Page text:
Merchants of doubt: Corporate political action when NGO credibility is uncertain
Mireille Chiroleu-Assouline () and
Thomas Lyon ()
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Thomas Lyon: University of Michigan [Ann Arbor] - University of Michigan System
PSE-Ecole d'économie de Paris (Postprint) from HAL
The literature on special interest groups emphasizes two main influence channels: campaign contributions and informational lobbying. We introduce a third channel: providing information about the credibility of political rivals. In particular, nongovernmental organizations (NGOs) often aim to communicate scientific knowledge to policymakers, but industry‐backed groups often attempt to undermine their credibility. We extend a standard signaling model of interest‐group lobbying to include fixed costs of policymaker action and show that these costs make possible two mechanisms for creating doubt about the value of policy action. The first uses Bayesian persuasion to suggest the NGO may be a noncredible radical. The second involves creating an opposition think tank (TT) that acts as a possible radical, not a credible moderate. We show that the TT cannot always implement the Bayesian persuasion benchmark, and we characterize how optimal TT design varies with exogenous parameters.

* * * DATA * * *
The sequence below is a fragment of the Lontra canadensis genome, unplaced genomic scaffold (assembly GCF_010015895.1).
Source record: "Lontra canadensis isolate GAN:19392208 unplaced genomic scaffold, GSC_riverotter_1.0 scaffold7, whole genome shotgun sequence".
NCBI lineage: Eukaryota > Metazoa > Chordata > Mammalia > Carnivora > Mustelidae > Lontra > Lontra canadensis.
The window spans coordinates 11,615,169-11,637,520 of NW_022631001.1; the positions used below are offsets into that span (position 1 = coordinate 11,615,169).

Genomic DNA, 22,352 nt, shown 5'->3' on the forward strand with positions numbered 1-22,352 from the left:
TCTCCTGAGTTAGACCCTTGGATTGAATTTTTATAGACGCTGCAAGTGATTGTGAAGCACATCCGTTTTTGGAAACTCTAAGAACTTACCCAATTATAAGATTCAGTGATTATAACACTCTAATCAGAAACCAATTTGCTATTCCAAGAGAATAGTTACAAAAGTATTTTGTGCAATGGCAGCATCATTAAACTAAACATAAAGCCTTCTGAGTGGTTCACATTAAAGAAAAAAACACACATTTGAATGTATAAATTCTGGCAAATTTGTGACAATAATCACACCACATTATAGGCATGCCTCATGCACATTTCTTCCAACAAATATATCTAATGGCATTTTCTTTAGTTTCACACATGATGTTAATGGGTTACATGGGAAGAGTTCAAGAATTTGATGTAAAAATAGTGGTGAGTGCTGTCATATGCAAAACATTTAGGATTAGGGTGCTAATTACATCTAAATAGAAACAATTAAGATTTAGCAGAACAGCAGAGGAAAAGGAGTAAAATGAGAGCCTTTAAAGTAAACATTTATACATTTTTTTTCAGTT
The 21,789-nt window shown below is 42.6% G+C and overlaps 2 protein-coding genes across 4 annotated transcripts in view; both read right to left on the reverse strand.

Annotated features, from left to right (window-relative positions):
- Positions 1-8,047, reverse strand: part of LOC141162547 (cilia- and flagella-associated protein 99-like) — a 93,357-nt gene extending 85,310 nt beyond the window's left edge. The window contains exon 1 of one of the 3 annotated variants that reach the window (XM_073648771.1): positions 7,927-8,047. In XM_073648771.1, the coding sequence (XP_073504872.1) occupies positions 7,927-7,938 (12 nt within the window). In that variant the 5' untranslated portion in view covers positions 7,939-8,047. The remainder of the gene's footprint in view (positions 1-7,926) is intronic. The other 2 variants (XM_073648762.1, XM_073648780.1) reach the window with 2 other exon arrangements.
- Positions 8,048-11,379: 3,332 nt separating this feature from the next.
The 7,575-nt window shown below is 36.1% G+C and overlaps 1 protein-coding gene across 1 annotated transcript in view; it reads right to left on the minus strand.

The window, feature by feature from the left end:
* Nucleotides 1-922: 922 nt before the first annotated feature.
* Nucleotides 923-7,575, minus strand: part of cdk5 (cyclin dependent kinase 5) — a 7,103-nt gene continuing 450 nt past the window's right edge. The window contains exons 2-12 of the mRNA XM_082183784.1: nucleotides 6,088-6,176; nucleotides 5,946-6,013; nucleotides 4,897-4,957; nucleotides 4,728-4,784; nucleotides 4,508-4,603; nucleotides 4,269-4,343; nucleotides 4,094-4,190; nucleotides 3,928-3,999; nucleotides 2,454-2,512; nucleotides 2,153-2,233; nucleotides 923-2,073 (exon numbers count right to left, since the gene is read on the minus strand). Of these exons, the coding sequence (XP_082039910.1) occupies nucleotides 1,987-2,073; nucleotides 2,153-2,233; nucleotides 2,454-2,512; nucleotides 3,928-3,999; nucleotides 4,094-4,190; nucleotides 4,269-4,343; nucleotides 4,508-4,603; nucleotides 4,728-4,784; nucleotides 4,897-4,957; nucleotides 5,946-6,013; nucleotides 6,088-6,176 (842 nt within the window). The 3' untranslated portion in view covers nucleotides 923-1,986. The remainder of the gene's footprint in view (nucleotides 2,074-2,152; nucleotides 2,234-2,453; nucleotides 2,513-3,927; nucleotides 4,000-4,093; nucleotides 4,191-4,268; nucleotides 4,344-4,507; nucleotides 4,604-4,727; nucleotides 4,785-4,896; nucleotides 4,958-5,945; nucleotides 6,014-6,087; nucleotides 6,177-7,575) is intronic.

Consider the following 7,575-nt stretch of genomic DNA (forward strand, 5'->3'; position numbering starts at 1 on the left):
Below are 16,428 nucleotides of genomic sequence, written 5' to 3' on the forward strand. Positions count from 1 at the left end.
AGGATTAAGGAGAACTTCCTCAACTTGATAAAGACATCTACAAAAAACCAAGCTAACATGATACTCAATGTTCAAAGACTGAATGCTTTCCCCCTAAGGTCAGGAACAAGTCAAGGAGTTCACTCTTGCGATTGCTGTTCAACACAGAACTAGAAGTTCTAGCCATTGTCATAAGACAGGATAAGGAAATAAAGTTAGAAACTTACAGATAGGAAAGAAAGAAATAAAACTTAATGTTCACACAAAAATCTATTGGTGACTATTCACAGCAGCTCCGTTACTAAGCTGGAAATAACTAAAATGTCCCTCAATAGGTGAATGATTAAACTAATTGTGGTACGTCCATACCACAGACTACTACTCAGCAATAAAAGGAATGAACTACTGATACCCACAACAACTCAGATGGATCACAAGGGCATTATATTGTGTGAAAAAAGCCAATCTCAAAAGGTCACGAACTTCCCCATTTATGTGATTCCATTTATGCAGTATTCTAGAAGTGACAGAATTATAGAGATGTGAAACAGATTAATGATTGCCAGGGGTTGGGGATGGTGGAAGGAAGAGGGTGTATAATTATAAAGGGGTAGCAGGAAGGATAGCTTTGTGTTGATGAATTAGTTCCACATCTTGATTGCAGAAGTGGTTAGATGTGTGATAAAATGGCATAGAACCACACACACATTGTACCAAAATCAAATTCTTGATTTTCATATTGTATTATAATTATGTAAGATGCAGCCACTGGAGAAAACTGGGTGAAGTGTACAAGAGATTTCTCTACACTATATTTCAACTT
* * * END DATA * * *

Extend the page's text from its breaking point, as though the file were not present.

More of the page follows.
Keywords: Informational lobbying; persuasion; nonmarket strategy; special interest politics (search for similar items in EconPapers)
New Economics Papers: this item is included in nep-cdm, nep-gen, nep-mic and nep-pol
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Published in Journal of Economics and Management Strategy, Wiley, 2020, 29 (2), pp.439-461. ⟨10.1111/jems.12338⟩
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Persistent link: https://EconPapers.repec.org/RePEc:hal:pseptp:halshs-02552465
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